First published in The Times, Friday August 26 2016
What a pity for Thomas Ostermeier that the legendary Moira Knox is no longer alive to see his raucous Shakespeare adaptation. The production, which originated at Berlin’s renowned Schaubühne am Lehniner Platz, contains all the ingredients that would have had the late Tory councillor and self-appointed guardian of public decency frothing at the mouth and therefore guaranteeing the director an Edinburgh International Festival smash hit.
There is full-frontal nudity here, as well as a liberal sprinkling of profanity, both in German and English (no supertitles required), topped off with scenes of violence and all set to a rowdy live soundtrack. Lars Eidinger, the lead actor, even steps out of character at one point to berate an audience member for nodding off in the front row: “Are you dying or sleeping?” he demands.
Ostermeier’s entire production revolves around Eidinger’s compelling, endlessly unpredictable turn as Shakespeare’s Machiavellian hero, which proves both a blessing and a curse. No attempt whatever is made here to court sympathy for the “rudely stamp’d” outsider: rather, Richard’s murderous path to the top job appears pure sport, and Eidinger, hunchbacked and twisted of limb, is part seductive devil and part pantomime villain. His many asides, nods and winks to the audience are so flamboyant you half expect him to cackle in the manner of the Hooded Claw at the climax of every scene.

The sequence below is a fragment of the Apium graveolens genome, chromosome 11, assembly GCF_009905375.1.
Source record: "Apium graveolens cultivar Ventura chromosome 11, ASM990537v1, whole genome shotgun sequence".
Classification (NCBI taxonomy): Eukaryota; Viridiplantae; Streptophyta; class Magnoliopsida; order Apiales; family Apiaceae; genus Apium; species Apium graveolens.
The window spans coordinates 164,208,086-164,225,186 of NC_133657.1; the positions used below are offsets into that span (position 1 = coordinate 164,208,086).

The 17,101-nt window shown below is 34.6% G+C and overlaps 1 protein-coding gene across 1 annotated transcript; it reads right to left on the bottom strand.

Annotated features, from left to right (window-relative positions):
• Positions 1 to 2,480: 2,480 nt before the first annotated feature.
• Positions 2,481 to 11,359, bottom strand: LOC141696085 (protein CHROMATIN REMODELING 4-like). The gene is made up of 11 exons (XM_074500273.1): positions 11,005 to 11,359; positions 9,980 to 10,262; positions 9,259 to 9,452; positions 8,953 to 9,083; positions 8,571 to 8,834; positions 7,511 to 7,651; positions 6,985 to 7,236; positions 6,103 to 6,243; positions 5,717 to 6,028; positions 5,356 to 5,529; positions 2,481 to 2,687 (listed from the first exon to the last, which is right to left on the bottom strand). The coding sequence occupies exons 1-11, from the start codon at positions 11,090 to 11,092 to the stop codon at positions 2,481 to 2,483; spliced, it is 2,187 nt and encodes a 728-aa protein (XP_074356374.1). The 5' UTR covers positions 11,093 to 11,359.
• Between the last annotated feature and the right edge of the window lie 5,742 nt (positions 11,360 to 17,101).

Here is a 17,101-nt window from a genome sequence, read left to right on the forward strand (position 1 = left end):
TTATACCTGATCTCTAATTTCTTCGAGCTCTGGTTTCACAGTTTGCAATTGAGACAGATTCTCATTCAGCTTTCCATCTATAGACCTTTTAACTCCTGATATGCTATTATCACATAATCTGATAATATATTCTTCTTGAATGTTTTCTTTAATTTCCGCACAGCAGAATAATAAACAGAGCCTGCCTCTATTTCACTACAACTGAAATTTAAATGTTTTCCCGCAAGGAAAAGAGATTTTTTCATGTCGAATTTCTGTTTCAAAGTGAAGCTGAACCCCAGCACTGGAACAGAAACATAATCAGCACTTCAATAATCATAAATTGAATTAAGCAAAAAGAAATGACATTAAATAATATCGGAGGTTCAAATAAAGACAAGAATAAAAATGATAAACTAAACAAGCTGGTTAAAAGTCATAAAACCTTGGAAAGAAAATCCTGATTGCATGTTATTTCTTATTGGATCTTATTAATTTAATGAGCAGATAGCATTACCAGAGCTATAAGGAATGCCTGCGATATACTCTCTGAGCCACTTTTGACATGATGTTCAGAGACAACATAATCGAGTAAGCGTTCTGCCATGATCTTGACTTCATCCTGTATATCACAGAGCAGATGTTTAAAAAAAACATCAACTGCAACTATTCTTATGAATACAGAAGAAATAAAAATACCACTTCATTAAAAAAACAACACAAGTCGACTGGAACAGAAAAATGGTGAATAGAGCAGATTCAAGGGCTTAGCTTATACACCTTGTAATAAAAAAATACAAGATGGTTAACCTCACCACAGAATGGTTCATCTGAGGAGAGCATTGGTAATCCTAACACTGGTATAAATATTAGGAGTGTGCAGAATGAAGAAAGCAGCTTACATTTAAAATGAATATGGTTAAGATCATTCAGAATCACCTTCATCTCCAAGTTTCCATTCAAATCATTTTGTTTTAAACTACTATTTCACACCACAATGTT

This auditorium-filling performance aside, the production does feature a number of startling set pieces. The murder of Clarence (Christoph Gawenda) is like a scene from Monty Python and the Holy Grail, with bright red blood streaming across the stage. Creepily, lifelike tailor’s dummies portray the young princes. Richard’s coronation, in corset, neck brace and tiny knickers, resounds to the opening chords of Laurie Anderson’s O Superman.
Though there is much on the surface to enjoy here, the pure central idea of a sociopath with the freedom and power to indulge his every murderous whim is not quite enough to sustain our involvement, and when Eidinger briefly leaves the stage, the whole thing shrinks a little. Only in the penultimate scene, in which the ghosts of his victims haunt Richard and the king turns his fear and loathing inwards, does Ostermeier’s production acquire a depth that is lacking elsewhere.